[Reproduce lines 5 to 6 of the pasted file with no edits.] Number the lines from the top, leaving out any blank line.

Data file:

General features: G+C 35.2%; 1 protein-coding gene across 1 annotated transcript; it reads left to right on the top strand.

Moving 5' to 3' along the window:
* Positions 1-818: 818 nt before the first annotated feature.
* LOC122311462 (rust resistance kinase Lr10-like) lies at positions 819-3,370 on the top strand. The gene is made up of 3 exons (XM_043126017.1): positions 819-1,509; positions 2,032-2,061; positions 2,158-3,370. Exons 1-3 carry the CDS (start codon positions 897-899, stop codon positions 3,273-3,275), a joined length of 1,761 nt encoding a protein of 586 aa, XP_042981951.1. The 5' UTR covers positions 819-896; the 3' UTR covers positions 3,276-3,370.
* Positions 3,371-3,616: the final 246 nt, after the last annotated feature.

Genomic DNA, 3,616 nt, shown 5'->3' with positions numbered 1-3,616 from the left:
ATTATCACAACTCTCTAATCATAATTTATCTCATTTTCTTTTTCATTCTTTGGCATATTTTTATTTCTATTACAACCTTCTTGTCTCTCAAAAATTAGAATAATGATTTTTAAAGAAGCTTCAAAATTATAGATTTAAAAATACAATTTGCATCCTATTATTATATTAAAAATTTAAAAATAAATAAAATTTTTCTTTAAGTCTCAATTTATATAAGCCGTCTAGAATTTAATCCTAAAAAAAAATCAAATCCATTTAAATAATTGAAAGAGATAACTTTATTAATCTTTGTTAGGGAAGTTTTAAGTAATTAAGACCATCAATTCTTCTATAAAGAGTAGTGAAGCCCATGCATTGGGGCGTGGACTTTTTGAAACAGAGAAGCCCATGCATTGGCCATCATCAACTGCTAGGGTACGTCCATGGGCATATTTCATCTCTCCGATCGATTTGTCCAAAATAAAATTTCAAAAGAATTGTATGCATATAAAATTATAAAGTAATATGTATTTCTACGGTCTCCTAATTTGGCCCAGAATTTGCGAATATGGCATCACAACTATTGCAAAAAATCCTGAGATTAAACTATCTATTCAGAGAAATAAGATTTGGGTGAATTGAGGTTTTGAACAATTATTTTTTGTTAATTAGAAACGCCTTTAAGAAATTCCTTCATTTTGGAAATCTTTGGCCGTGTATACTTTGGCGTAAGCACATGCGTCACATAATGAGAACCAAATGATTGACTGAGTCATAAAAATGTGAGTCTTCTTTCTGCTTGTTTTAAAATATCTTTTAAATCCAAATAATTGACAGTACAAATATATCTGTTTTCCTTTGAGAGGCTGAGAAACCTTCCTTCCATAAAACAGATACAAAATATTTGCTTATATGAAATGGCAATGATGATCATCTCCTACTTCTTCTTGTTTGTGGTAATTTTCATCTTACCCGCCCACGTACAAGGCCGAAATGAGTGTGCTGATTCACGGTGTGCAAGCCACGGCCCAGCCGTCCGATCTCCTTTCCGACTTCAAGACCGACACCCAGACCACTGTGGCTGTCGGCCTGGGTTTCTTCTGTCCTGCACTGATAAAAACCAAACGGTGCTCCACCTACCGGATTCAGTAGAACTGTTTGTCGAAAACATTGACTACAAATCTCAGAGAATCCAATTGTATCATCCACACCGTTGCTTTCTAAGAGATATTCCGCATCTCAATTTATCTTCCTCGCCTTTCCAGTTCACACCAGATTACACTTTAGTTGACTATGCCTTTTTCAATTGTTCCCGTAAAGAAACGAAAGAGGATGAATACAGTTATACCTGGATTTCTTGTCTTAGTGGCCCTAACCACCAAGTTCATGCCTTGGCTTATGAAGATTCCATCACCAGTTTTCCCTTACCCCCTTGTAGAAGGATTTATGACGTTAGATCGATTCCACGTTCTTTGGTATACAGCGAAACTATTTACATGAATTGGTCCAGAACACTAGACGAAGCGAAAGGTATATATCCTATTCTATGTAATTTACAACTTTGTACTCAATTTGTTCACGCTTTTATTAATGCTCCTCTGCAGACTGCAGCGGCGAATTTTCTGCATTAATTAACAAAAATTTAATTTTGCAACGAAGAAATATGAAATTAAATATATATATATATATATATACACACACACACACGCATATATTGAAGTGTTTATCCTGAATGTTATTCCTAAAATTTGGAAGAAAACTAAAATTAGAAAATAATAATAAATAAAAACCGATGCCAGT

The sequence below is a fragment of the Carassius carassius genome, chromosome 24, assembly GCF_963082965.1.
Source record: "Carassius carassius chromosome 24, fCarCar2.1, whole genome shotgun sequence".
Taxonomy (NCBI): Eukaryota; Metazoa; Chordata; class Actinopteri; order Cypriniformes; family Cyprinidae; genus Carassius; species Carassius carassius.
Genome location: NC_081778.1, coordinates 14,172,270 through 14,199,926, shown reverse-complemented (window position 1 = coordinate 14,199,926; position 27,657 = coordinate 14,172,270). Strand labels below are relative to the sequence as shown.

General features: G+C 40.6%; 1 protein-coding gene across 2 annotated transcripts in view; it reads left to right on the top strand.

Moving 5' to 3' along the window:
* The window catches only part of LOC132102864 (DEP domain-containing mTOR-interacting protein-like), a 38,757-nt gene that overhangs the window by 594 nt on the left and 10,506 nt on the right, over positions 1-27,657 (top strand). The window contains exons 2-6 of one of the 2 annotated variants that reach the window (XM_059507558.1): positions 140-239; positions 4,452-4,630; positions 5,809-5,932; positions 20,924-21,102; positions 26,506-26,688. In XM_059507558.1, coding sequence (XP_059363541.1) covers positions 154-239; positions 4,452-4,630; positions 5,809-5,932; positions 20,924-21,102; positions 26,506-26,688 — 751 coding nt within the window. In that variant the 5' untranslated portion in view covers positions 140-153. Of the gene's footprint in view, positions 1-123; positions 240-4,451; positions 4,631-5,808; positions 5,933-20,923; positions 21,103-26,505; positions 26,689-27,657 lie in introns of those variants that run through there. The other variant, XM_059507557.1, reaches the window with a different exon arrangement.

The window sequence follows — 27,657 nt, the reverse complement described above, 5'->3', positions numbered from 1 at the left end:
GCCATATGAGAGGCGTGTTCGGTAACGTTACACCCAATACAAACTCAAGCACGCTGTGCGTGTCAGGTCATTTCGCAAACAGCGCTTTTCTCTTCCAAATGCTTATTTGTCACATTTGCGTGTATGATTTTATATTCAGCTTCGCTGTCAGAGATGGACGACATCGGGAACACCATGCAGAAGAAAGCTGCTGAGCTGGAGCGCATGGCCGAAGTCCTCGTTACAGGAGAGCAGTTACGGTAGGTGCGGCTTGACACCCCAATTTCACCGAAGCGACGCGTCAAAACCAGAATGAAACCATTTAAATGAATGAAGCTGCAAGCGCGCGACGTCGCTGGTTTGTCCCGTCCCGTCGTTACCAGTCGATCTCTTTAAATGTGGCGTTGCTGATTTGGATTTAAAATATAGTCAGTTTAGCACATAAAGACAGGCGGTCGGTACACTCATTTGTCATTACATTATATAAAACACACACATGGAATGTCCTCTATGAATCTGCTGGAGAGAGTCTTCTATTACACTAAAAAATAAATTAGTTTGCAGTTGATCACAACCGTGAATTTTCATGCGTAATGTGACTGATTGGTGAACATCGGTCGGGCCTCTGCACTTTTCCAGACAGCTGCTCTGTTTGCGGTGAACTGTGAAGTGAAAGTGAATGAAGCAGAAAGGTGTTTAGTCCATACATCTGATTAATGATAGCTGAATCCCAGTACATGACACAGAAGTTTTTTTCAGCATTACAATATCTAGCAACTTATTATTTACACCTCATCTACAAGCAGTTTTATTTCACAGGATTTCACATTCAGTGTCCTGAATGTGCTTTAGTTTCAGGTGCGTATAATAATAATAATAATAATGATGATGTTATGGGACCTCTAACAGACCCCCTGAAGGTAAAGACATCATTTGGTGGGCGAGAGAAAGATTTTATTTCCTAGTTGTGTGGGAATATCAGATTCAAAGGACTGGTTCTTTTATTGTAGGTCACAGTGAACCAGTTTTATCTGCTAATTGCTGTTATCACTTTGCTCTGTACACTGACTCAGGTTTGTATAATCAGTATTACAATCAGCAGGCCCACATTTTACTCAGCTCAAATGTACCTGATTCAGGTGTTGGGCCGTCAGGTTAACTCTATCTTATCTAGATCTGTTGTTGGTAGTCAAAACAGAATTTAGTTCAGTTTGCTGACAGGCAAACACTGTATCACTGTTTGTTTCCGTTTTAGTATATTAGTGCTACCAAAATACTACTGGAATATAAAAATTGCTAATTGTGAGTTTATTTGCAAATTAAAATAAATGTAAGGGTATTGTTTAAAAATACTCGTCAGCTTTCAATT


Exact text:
* Positions 3,371-3,616: the final 246 nt, after the last annotated feature.

Genomic DNA, 3,616 nt, shown 5'->3' with positions numbered 1-3,616 from the left: